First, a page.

Coffee Prices Rise to Records in Brazil on Demand, Cepea Says

Prices of arabica and robusta coffee consumed in top global producer Brazil’s domestic market rose to records on increased demand from local roasters, researcher Cepea said.

Low-quality arabica averaged 335.23 reais ($187.19) a bag from the start of the crop in July to November, up 40 percent from a year earlier, Cepea data show. Robusta averaged 227.49 reais, up 36 percent, according to the figures. Brazilian roasters usually purchase robusta and low-quality arabica, said Cepea, a University of Sao Paulo research group.

“The low supply of these coffee beans has been pushing up prices this season,” Cepea analyst Margarete Boteon said in a report yesterday. “Both coffee types have already hit the highest values, in nominal terms.”

Coffee usage in the country probably will rise 3.5 percent this year, according to the Brazilian Association of Coffee Industries. Demand climbed to a record 19.1 million bags last year, data from the group show. Brazil may overtake the U.S. as the world’s biggest consumer in five years, Rabobank International estimates.

Local coffee demand continues to be “heated,” Boteon said. Brazil will produce 43.1 million bags this season, according to the agriculture ministry’s crop-forecasting agency. Exports may total 25 million bags, according to agents surveyed by Cepea.

Source: Bloomberg

Brazil Foreign Direct Investment More Than Tripled In 5 Years

The total stock of foreign direct investment in Brazil more than tripled in the five years through the end of 2010 to $660.5 billion, the central bank said Thursday.

The figure is equal to 30.8% of gross domestic product, the central bank said in a survey that’s carried out every five years.

The total includes investments in businesses and inter-company loans. Business investments alone came to $579.6 billion and inter-company loans were $80.9 billion.

The central bank surveyed 13,700 companies and investment funds with non-Brazilian depositors for the report, and individual investors were not surveyed.

The U.S. is the biggest source of foreign direct investment in Brazil when measured by the location of the final investor, a criterion that eliminates distortions from the use of fiscal paradises.

U.S. investors owned $104.7 billion of the total stock of foreign direct investment in Brazil on Dec. 31, 2010, followed by Spain with $85.3 billion and Belgium with $50.4 billion.

The sector with the most foreign direct investment is financial services, with $98.1 billion, followed by beverage producers, with $52.2 billion, oil and gas extraction with $49.4 billion and telecommunications with $40.6 billion.

Source: The Wall Street Journal

Lan’s $3.2 Billion Tam Purchase Clears Final Regulatory Hurdle in Brazil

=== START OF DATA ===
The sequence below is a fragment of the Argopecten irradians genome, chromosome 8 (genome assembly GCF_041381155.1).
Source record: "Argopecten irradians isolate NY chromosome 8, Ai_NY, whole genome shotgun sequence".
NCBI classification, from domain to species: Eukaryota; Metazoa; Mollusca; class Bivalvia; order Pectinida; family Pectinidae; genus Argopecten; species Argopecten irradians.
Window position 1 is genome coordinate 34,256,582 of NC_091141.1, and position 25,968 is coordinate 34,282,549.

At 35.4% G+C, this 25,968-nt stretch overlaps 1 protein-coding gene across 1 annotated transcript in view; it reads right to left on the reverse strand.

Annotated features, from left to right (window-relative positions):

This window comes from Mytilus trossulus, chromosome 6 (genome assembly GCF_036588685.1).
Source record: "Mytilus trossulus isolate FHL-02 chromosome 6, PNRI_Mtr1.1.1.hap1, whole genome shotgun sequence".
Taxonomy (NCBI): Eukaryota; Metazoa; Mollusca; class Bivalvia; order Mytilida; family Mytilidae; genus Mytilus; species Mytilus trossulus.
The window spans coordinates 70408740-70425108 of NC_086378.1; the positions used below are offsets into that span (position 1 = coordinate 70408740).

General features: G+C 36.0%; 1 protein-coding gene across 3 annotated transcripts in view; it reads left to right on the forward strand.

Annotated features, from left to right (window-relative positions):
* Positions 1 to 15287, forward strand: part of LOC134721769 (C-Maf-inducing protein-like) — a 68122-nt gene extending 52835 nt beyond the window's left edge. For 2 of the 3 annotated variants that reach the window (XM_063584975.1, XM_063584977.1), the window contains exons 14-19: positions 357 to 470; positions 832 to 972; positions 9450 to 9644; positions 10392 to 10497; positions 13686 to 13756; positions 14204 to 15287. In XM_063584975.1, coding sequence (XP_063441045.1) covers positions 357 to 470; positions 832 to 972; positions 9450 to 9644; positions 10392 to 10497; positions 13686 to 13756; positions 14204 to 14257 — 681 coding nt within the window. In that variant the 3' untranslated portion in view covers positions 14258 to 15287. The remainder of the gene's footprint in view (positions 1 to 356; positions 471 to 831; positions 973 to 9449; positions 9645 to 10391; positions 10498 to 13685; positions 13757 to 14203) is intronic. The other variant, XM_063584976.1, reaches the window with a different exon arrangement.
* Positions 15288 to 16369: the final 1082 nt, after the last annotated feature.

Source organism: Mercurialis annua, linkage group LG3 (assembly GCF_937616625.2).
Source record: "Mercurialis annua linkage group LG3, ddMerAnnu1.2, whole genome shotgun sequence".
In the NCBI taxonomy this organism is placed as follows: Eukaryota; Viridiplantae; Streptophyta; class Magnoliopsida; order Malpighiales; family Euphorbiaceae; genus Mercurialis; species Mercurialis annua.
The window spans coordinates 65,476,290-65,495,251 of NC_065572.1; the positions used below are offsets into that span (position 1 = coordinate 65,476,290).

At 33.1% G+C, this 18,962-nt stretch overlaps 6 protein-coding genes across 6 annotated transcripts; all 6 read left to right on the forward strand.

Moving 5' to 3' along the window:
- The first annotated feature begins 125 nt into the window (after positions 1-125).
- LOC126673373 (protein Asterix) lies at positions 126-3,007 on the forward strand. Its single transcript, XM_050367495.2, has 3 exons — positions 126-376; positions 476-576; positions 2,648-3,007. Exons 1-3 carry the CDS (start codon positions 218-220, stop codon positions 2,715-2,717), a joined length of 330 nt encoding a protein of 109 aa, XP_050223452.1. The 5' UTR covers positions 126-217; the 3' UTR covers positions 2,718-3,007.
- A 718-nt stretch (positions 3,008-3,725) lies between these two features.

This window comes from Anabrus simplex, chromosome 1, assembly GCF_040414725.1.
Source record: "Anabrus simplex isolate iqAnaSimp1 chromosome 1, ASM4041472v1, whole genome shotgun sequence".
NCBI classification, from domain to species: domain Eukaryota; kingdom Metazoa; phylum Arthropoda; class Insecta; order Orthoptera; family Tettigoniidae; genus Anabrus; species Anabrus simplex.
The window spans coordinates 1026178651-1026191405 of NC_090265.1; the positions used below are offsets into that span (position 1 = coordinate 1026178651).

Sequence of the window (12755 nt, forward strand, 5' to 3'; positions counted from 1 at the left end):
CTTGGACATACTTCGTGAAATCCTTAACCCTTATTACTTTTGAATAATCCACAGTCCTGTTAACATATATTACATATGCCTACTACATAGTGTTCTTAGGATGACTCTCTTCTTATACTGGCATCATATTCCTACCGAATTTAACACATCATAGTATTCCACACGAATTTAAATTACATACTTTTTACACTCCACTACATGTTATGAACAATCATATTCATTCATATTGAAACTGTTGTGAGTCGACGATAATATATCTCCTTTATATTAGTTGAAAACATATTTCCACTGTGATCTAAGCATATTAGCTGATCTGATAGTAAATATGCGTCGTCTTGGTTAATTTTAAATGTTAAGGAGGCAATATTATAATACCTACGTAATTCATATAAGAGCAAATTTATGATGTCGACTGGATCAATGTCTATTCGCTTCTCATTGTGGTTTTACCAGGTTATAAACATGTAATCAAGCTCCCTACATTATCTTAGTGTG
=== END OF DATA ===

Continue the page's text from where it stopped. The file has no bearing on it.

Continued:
Lan Airlines SA (LAN)’s planned $3.2 billion acquisition of Tam SA (TAMM4) was approved by Brazil’s antitrust regulator, clearing the final regulatory hurdle for the formation of the world’s second-largest carrier.

The regulator, known as Cade, approved the transaction in a unanimous vote in Brasilia today. Approval is contingent on some limits for flights between Santiago and Sao Paulo.The regulator saw no need to restrict the Sao Paulo-to-Lima and Sao Paulo-to- Buenos Aires routes, said Cade member Olavo Chinaglia, who was in charge of preparing the final report on the deal.

Chile ’s antitrust tribunal approved the tie-up on Sept. 21, imposing conditions including capping Santiago-Sao Paulo fares until they exchange four daily slots in Sao Paulo ’s Guarulhos airport with other carriers. Cade’s conditions included giving up two pairs of slots in the Sao Paulo-Santiago route, Tam said in an e-mailed statement.

Brazil Prepares 3 Wireless Auctions Next Year as Demand Surges

Brazil is preparing three auctions of wireless airwaves for mobile-phone service in 2012 and is beginning work on a fourth sale to meet the growing demand for data downloads, the nation’s top phone regulator said.

Telefonica Brasil SA (TEF), a unit of Madrid-based Telefonica SA, and billionaire Carlos Slim’s America Movil SAB (AMXL) may participate in the contest for airwaves in the 2.5 gigahertz band used for so-called fourth-generation services, Joao Batista de Rezende said. That sale, along with an auction in the 450 megahertz band for rural coverage, will be in April, said the president of the National Telecommunications Agency, or Anatel.

“The Brazilian market will guarantee return on investment,” Rezende said in a Dec. 2 interview in Brasilia. “From the conversations I’m having, nobody is going to miss out on this kind of spectrum, because that would mean missing out on the fourth generation,” or 4G, which enables faster wireless Internet connections.

Telecom Italia SpA (TIT)’s local unit Tim Participacoes SA (TCSL4), Tele Norte Leste Participacoes SA, NII Holdings Inc. (NIHD) and Vivendi SA (VIV)’s Global Village Telecom Holding SA are likely to bid for 4G airwaves as well, Rezende said.

Anatel is also preparing an auction in the second half of 2012 for the 3.5 gigahertz band, which can be used for several applications including voice, data and video, Rezende said.

“It strengthens the data-transmission infrastructure of the big companies,” Rezende said.    “Mobile service is going to need more frequencies in the future.”

232 Million Subscribers

Brazil had 232 million wireless subscribers at the end of October, up 19 percent from a year earlier, according to government statistics. That was the fastest rate of growth since July 2009.

The country had 195 million people as of 2010, according to the World Bank. Some phone users buy subscriptions from multiple carriers to make cheaper calls, and some buy data subscriptions, such as laptop cards, in addition to their phone services.